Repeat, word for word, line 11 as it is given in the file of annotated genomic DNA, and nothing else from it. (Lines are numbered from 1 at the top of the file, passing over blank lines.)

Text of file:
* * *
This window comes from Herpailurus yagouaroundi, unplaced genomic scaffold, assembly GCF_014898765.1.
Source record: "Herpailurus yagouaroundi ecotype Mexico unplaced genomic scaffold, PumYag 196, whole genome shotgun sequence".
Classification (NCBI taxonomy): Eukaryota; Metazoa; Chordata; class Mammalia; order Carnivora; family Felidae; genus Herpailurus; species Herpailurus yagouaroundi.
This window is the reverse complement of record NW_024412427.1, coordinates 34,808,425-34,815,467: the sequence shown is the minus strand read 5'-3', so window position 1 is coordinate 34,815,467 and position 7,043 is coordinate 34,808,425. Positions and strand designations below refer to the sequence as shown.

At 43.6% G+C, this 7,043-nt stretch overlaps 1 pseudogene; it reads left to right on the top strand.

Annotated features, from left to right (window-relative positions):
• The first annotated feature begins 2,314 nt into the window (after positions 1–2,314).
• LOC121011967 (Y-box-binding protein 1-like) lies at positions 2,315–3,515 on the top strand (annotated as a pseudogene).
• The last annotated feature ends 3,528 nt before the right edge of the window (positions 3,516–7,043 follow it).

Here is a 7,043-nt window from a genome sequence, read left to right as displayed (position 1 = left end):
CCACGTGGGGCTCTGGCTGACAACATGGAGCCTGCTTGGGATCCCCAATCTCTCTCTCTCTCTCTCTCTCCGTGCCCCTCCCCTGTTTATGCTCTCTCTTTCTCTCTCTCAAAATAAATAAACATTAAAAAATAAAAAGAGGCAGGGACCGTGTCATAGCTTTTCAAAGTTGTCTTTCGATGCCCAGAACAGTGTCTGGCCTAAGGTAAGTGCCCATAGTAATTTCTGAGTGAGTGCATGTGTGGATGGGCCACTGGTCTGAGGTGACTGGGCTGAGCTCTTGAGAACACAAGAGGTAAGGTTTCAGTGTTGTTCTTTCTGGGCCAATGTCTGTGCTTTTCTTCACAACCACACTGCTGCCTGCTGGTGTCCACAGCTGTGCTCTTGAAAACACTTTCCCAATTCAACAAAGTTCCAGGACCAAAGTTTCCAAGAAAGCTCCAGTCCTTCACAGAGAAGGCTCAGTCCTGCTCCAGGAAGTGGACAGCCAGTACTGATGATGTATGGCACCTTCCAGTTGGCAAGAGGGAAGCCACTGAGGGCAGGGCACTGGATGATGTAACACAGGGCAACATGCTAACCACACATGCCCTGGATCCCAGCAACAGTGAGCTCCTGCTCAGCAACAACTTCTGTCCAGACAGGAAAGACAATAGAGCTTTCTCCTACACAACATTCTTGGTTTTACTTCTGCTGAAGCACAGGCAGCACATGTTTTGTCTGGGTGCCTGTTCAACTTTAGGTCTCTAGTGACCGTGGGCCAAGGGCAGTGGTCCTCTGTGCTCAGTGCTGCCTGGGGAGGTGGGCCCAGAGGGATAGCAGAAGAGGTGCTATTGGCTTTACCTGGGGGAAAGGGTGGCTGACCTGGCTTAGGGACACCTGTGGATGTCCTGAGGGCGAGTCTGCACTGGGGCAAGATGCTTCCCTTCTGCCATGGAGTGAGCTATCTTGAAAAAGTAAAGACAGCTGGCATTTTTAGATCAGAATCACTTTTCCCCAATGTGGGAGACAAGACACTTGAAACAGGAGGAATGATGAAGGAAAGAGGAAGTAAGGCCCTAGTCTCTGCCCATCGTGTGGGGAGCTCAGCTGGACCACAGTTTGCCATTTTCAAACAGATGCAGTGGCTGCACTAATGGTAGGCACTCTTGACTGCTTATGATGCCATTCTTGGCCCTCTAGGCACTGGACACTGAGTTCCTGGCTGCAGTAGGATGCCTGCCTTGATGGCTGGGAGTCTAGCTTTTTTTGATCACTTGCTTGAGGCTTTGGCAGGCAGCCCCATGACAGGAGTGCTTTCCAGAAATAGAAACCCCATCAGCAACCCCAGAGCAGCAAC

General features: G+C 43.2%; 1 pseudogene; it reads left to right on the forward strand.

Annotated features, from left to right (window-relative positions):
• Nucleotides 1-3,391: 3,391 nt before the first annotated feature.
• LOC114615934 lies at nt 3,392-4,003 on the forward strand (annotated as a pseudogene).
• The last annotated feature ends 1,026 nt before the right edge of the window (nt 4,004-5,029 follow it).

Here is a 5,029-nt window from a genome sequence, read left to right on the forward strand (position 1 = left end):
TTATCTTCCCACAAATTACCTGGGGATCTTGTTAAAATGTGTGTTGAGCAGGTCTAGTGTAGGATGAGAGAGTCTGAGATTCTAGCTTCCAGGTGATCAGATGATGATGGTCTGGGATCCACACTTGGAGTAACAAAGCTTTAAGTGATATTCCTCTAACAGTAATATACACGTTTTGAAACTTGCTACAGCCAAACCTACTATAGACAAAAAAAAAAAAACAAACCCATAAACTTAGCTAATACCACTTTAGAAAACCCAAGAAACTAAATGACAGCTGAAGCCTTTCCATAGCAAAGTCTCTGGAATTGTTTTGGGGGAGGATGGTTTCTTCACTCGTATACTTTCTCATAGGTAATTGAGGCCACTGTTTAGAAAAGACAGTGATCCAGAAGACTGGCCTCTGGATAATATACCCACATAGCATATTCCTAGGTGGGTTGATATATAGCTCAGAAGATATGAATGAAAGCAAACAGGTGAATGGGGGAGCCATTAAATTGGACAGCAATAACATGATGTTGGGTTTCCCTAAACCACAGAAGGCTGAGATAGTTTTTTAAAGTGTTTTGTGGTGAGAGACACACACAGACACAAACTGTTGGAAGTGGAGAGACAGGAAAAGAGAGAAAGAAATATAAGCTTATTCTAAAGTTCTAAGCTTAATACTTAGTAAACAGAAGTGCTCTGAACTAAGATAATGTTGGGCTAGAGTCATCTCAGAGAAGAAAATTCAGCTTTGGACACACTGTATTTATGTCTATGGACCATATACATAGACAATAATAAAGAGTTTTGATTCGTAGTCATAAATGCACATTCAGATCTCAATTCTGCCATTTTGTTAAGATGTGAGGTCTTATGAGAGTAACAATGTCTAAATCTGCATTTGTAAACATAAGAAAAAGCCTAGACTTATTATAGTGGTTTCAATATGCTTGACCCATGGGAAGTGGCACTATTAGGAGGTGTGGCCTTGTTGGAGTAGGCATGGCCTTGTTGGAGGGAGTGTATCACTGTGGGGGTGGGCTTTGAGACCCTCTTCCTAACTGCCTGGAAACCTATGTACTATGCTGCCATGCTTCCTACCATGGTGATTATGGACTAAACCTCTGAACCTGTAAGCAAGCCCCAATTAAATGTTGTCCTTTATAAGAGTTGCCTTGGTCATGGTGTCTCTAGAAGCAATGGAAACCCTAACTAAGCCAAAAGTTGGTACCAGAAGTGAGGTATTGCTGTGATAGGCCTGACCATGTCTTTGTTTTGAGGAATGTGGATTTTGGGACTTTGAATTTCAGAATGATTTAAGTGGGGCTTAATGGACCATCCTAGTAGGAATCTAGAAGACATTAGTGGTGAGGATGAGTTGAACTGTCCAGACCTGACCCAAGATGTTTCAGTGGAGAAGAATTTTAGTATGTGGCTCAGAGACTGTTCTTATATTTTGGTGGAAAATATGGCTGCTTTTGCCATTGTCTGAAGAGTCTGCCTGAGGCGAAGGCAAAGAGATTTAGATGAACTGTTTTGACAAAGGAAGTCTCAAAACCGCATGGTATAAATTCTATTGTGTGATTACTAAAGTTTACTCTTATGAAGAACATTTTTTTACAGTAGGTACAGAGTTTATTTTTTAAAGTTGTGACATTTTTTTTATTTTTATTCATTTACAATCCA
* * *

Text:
CCACGTGGGGCTCTGGCTGACAACATGGAGCCTGCTTGGGATCCCCAATCTCTCTCTCTCTCTCTCTCTCCGTGCCCCTCCCCTGTTTATGCTCTCTCTTTCTCTCTCTCAAAATAAATAAACATTAAAAAATAAAAAGAGGCAGGGACCGTGTCATAGCTTTTCAAAGTTGTCTTTCGATGCCCAGAACAGTGTCTGGCCTAAGGTAAGTGCCCATAGTAATTTCTGAGTGAGTGCATGTGTGGATGGGCCACTGGTCTGAGGTGACTGGGCTGAGCTCTTGAGAACACAAGAGGTAAGGTTTCAGTGTTGTTCTTTCTGGGCCAATGTCTGTGCTTTTCTTCACAACCACACTGCTGCCTGCTGGTGTCCACAGCTGTGCTCTTGAAAACACTTTCCCAATTCAACAAAGTTCCAGGACCAAAGTTTCCAAGAAAGCTCCAGTCCTTCACAGAGAAGGCTCAGTCCTGCTCCAGGAAGTGGACAGCCAGTACTGATGATGTATGGCACCTTCCAGTTGGCAAGAGGGAAGCCACTGAGGGCAGGGCACTGGATGATGTAACACAGGGCAACATGCTAACCACACATGCCCTGGATCCCAGCAACAGTGAGCTCCTGCTCAGCAACAACTTCTGTCCAGACAGGAAAGACAATAGAGCTTTCTCCTACACAACATTCTTGGTTTTACTTCTGCTGAAGCACAGGCAGCACATGTTTTGTCTGGGTGCCTGTTCAACTTTAGGTCTCTAGTGACCGTGGGCCAAGGGCAGTGGTCCTCTGTGCTCAGTGCTGCCTGGGGAGGTGGGCCCAGAGGGATAGCAGAAGAGGTGCTATTGGCTTTACCTGGGGGAAAGGGTGGCTGACCTGGCTTAGGGACACCTGTGGATGTCCTGAGGGCGAGTCTGCACTGGGGCAAGATGCTTCCCTTCTGCCATGGAGTGAGCTATCTTGAAAAAGTAAAGACAGCTGGCATTTTTAGATCAGAATCACTTTTCCCCAATGTGGGAGACAAGACACTTGAAACAGGAGGAATGATGAAGGAAAGAGGAAGTAAGGCCCTAGTCTCTGCCCATCGTGTGGGGAGCTCAGCTGGACCACAGTTTGCCATTTTCAAACAGATGCAGTGGCTGCACTAATGGTAGGCACTCTTGACTGCTTATGATGCCATTCTTGGCCCTCTAGGCACTGGACACTGAGTTCCTGGCTGCAGTAGGATGCCTGCCTTGATGGCTGGGAGTCTAGCTTTTTTTGATCACTTGCTTGAGGCTTTGGCAGGCAGCCCCATGACAGGAGTGCTTTCCAGAAATAGAAACCCCATCAGCAACCCCAGAGCAGCAAC